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Sickle cell anemia treatment typically consists of a combination of several possible approaches, including drugs, bone marrow transplants, blood transfusions, and the administration of oxygen. The primary goals of treatment are to manage pain and discomfort, avoid infection, and increase the level of red blood cells in the bloodstream. The type and intensity of sickle cell anemia treatment varies according to the progression and severity of the disease. Most treatments are only able to treat symptoms, rather than providing a full cure.
There are different kinds of medications that can be used for sickle cell anemia treatment, depending on the age and condition of the patient. The regular administration of antibiotics is common among young children who have the disease, as this helps to ward off serious infections. Both prescription and over-the-counter drugs may be prescribed for patients of any age who experience pain as a result of their condition. Patients with a serious, more advanced form of sickle cell anemia may take hydroxyurea, both to lessen the necessity for blood transfusions and to manage pain. A serious side effect of hydroxyurea, however, is that it also lowers the number of infection-fighting white blood cells in the bloodstream.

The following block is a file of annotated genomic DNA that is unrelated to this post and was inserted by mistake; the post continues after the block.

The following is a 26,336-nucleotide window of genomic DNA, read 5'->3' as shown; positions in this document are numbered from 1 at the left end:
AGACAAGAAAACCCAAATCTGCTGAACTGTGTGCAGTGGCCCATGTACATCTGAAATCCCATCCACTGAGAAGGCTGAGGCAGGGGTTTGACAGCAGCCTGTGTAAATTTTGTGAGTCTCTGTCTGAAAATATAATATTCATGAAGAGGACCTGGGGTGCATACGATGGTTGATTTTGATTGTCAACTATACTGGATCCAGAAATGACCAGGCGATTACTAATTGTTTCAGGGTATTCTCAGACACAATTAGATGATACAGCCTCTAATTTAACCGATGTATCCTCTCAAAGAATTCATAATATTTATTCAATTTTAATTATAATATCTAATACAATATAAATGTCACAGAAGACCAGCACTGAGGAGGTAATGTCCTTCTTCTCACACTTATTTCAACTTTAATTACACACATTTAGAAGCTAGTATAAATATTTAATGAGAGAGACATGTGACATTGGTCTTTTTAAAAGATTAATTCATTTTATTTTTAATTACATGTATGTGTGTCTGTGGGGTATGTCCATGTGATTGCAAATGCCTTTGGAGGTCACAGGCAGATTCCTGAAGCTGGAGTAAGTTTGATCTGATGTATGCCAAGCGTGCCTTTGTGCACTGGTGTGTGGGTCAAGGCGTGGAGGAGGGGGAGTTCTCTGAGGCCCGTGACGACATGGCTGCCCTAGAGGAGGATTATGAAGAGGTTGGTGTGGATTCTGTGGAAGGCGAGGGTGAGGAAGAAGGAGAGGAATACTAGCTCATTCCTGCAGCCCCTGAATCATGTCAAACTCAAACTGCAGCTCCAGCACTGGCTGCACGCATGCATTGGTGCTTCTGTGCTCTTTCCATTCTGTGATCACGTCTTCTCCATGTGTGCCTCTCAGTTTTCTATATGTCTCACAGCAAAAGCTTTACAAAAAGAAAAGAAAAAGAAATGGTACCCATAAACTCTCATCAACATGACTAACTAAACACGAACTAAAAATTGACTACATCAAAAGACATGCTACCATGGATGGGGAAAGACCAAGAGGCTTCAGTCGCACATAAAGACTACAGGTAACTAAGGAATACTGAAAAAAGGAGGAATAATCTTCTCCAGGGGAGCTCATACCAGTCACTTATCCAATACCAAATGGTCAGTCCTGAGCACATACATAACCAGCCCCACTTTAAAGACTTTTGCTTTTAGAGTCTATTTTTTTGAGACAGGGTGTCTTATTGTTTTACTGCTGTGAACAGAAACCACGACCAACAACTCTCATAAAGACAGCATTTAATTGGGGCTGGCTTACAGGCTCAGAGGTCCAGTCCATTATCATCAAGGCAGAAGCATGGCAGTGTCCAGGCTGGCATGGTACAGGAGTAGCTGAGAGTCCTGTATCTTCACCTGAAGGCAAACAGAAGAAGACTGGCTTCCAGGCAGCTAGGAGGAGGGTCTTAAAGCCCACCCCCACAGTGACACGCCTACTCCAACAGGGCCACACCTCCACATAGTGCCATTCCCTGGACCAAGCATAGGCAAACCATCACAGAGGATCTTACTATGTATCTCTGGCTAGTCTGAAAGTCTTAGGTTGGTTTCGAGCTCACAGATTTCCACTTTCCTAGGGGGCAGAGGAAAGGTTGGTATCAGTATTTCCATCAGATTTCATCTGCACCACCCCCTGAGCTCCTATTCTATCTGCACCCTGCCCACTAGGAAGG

Another common sickle cell anemia treatment is the blood transfusion. This can help to raise abnormally low levels of red blood cells in the body. The patient will receive cells that have been extracted from donor blood of the same or a compatible type. Those who receive regular transfusions usually also take medication to reduce the excess amount of iron the transfusions introduce into the body.
Anemia can leave many patients short of breath. Some patients will be given regular administration of supplemental oxygen to manage breathing difficulties that arise as a result of the condition. This method is usually reserved for individuals in a more severe or advanced stage of the disease.
One of the most aggressive treatments for sickle cell anemia is a bone marrow and stem cell transplant. The procedure requires lengthy recovery time and extensive medical follow-up. Though it is the most likely treatment to provide a full cure, it is typically reserved for patients who are most severely affected by the condition. This is due to risks associated with a transplant, such as the possibility of the body violently rejecting the foreign marrow.
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